the reading of the minutes of previous
meeting was omitted,
The question of the damage done to
Lardo-Gerrard trail by C. P. R. construction was discussed, and on motion
a committee composed of Geo. Chataway, E. Baillie and A. O. Ostby were
appointed to look into the matter and
report at next meeting.
John Hambly moved and E. L. Masterson seconded that a committee be
appointed to report at next meeting on
the requirements of district. Chairman
appointed Messrs. Hambly, Chataway,
Harrop, Diamond and Dewar.
1 Moved, seconded dnd carried that a*
committee be. appointed to consider
the advisability of adopting some
method of advertising the vast mineral
resources of the district.
Meeting adjourned to meet Friday
evening, 3rd June, in same place, at
which time'the school and other questions of importance to the town and
district will be discussed.
It is again reported that J. J. Hill
will extend the Great Northern system
to Phoeuix and west through the Similkameen. For refined railway humor
Tom Shaughnessy, knight, isn't in it
with Jim, the 'plebeian.
1 ~ T'
Now that   the Poplar Trades  Com-
Lmittee has^got down to business again,
much  good  can be accomplished   for
the town and district through its efforts.
The meeting on  Friday evening last
was   certainly   enthusiastic,   and    the
questions taken  up were dealt with in
a  businesslike  manner.    Some of the
older members failed to put  in   an appearance, but there were  a number of
new men who  took an active  part in
the proceedings and whose regular at-
tendnnce   will   materially  help   in the
work to be done.
Railroad Avenue, Poplar.
Meals from earl) morn
till late at night. Fresh
Bread for Sale.
S. F. PETERSEN, Propr.
Following are the records  made at
the Poplar office during the past week:
May  a8^Cceeoal,   Gold   Hill,   W.
Bin ha, Gold Hill,  Frank Johnston.
Eagle, Summit and Late Game, west
side Poplar creek, John Olson et al.
Ida Elmore, Poplar creek, W. E. M.
Mountain   Goat.   Tenderfoot creek,
Chas. Edstrom.
Goodenough,   Poplar creek,  T.  H.
Lidie, Poplar creek, E. Simpson.
Independence,   south    west    Poplar
creek, D. Co^rihV.
Gold Chest,   Poplar  creek,   A.  R,
Nigger Stew>   Poplar creek,  G. R.
It is hoped that work will shortly be
started on the new school building, so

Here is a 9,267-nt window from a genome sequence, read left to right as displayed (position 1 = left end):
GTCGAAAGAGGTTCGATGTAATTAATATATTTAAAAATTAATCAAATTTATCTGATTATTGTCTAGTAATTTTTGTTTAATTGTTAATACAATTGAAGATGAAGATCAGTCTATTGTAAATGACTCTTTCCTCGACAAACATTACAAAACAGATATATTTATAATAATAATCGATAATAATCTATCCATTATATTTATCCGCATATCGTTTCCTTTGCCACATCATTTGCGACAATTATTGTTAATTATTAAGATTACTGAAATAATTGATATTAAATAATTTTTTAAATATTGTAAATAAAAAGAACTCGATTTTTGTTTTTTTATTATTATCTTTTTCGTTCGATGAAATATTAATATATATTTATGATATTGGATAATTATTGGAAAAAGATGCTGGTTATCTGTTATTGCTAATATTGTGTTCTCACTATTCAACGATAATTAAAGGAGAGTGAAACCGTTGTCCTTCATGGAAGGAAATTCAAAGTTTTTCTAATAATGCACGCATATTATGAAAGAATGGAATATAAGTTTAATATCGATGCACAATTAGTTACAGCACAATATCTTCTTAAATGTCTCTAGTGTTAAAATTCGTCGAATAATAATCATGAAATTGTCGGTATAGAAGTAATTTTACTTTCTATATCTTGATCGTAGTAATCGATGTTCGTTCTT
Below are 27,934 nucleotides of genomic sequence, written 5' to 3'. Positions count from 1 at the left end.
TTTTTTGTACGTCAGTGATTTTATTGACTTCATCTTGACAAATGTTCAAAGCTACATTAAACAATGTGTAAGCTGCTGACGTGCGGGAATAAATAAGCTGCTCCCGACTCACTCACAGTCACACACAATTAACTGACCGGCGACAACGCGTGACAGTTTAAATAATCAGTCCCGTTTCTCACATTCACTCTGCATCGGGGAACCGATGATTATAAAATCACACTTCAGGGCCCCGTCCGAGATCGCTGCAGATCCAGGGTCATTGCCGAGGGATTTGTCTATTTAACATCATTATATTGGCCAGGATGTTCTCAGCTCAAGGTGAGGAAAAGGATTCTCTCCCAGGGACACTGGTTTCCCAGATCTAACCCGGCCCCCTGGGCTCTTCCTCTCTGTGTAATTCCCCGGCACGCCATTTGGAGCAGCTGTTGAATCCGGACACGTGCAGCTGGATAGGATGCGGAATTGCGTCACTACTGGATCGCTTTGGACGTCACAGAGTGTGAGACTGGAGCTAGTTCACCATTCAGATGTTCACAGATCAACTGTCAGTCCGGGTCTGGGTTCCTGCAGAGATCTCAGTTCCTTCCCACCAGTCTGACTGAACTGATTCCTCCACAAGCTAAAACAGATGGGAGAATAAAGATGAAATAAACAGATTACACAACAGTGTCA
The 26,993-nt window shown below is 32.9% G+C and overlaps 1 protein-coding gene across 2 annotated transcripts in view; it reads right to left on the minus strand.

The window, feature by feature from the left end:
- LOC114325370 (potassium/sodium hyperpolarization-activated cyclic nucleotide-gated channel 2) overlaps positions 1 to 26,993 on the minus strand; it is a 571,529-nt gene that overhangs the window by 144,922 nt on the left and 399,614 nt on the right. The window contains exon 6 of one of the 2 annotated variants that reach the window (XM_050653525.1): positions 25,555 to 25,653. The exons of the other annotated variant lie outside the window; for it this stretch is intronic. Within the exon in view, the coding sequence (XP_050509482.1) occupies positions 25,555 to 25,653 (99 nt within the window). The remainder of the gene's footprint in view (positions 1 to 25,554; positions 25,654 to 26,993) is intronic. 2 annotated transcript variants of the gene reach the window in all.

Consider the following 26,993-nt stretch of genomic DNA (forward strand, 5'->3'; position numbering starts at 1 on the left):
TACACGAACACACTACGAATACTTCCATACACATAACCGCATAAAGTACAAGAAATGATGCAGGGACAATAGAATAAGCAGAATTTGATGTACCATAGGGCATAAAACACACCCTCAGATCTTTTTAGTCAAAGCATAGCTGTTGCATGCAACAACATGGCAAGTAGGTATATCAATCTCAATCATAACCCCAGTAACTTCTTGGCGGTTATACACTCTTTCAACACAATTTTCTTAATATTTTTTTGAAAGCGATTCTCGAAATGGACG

that it may be ready for occupation
after the midsummer vacation. No
reasonable excuse can now be offered
by (the education department for not
establishing a school here. There are
a sufficient number of children of schooi
age, the population of the town is increasing rapidly, and the large number
of claims showing up well with development insures the permanency of
the camp.
At the meeting of the Provincial
Mining Association held in Nelson,
telegrams announced that the Bullion
and Quesnelle branches were in favor
of action being taken to prevent placer
Lumber and Builders' Material,  Hardware,   Granite-
ware, Stoves, Lamps, Tents,
Paints, Oils, Etc, Etc.
McKinnon &
Miners, Prospectors
and Hotel Men should
see our stock before
placing their orders.
It is new and on the
top peak of excellence
We are getting in ahape to All
your orders, let them be large
or small, they are appreciated
alike. We have had years ot
experience tilling orders for
mining companies and prospectors. We endeavor to send
nothing up the hill but first class
goods. Give us acall. We think
we can please you. Our prices
are right and goods first-class.
The Elite
When in Poplar drop into The Elite
and get separated from your whiskers.
All surface work done with a delicacy
of touch that leaves the temper inert.
Hair cut while you wait, and *ea foams
furnished that make you feel like a
man who has |H»t found a hill full of
gold. Next door to Papa Kaiser's
B'H>xe Foundry. First street.
GEO. M. DAVIS, Ppopr etor.
Notice is hereby given thaf t hi,,.    1
dare 1 intend to apply toffiL hi}rtv daVs ****'
Chief CDm»,|«ioJIr%lindI £T8r*Wwe ^
« special li«e se to cuti anrf ,.Vll   w°rt» for
berfrom the following d?irih2r7/WJi,n-
mencin* at a post placed m, f L« ,ailds: Con'-
Boulder creek ahout two mile f^'J1 8lde of
Duncan river, in the\6U*JEA ,*'&"* from *he
«H.v,BC marked *W op °if.WeHt K°ote-
Wet rJrtn™*i<* uL* 1 °: ftobinaon'a South
£ Transfer   Stables.
Wood for Solo.
Having purchased the
draying business of Geo.
Chataway, I am prepared
to attend  to all orders. 3
POPLAR, B. 0. 3
OUJUUULgflfl|o•,oop, OoqqaoQO
W.;tCoVn«"i't.uWeast ?£"£*?»'* ¥»%
north 4 .chains, thenceTest it h"-"8' *>n«
wmth 4.chains to pontoflliR,n*'tbenc
Dated thl-Art, «hi^oi Mbv °lSoTencen,cnt
• Supplies delivered to any!
J part of the district at •
I reasonable  rates.    Pros-1
• pectors outfits moved and I
• Saddle Horses furnished. J
:geor6e  chataway:
Jideof Boulder creek affi .<0n the "ortl
from the Duncan river in ti* n\ mi,e* ea»t
Kootenay, B. 0    mH1KeJ tVo*'^ *S
men t ,^^^^^^^^^^^_
■oca tor
Chlef Commissioner of La.ui! ?J?V^le &
a special license to cut and ,l,.,and Work» '*
from the following    •HrrvftWR1'*,*"u-
m mm
Furniture and
Bargains   in  all   kinds   of
Furniture, Stoves, Crockery,
etc   Wall Paper.  Two
complete sets of Bar Fixtures,
j British Plate Mirror 46x96
inches, new, Letter Presses,
Barber Chairs, Bath Tubs
and other specialties.
Mail Orders  Receive Prompt Attention